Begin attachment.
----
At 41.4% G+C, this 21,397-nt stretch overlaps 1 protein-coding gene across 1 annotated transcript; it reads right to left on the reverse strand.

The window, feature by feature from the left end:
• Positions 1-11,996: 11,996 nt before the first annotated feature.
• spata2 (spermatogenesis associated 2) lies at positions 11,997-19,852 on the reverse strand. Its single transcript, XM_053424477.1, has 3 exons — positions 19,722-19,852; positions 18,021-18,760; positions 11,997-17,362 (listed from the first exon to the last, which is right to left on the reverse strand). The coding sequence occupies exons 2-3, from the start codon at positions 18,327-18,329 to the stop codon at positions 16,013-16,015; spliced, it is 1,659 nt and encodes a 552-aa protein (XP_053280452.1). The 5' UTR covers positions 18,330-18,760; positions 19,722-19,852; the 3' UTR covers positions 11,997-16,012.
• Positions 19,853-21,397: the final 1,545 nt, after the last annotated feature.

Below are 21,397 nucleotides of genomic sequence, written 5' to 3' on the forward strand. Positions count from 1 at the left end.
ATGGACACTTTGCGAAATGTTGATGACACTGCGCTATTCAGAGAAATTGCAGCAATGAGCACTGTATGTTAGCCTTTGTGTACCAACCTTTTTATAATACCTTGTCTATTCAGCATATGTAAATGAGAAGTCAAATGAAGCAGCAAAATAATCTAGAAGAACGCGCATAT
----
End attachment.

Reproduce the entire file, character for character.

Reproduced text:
At 41.4% G+C, this 21,397-nt stretch overlaps 1 protein-coding gene across 1 annotated transcript; it reads right to left on the reverse strand.

The window, feature by feature from the left end:
• Positions 1-11,996: 11,996 nt before the first annotated feature.
• spata2 (spermatogenesis associated 2) lies at positions 11,997-19,852 on the reverse strand. Its single transcript, XM_053424477.1, has 3 exons — positions 19,722-19,852; positions 18,021-18,760; positions 11,997-17,362 (listed from the first exon to the last, which is right to left on the reverse strand). The coding sequence occupies exons 2-3, from the start codon at positions 18,327-18,329 to the stop codon at positions 16,013-16,015; spliced, it is 1,659 nt and encodes a 552-aa protein (XP_053280452.1). The 5' UTR covers positions 18,330-18,760; positions 19,722-19,852; the 3' UTR covers positions 11,997-16,012.
• Positions 19,853-21,397: the final 1,545 nt, after the last annotated feature.

Below are 21,397 nucleotides of genomic sequence, written 5' to 3' on the forward strand. Positions count from 1 at the left end.
ATGGACACTTTGCGAAATGTTGATGACACTGCGCTATTCAGAGAAATTGCAGCAATGAGCACTGTATGTTAGCCTTTGTGTACCAACCTTTTTATAATACCTTGTCTATTCAGCATATGTAAATGAGAAGTCAAATGAAGCAGCAAAATAATCTAGAAGAACGCGCATAT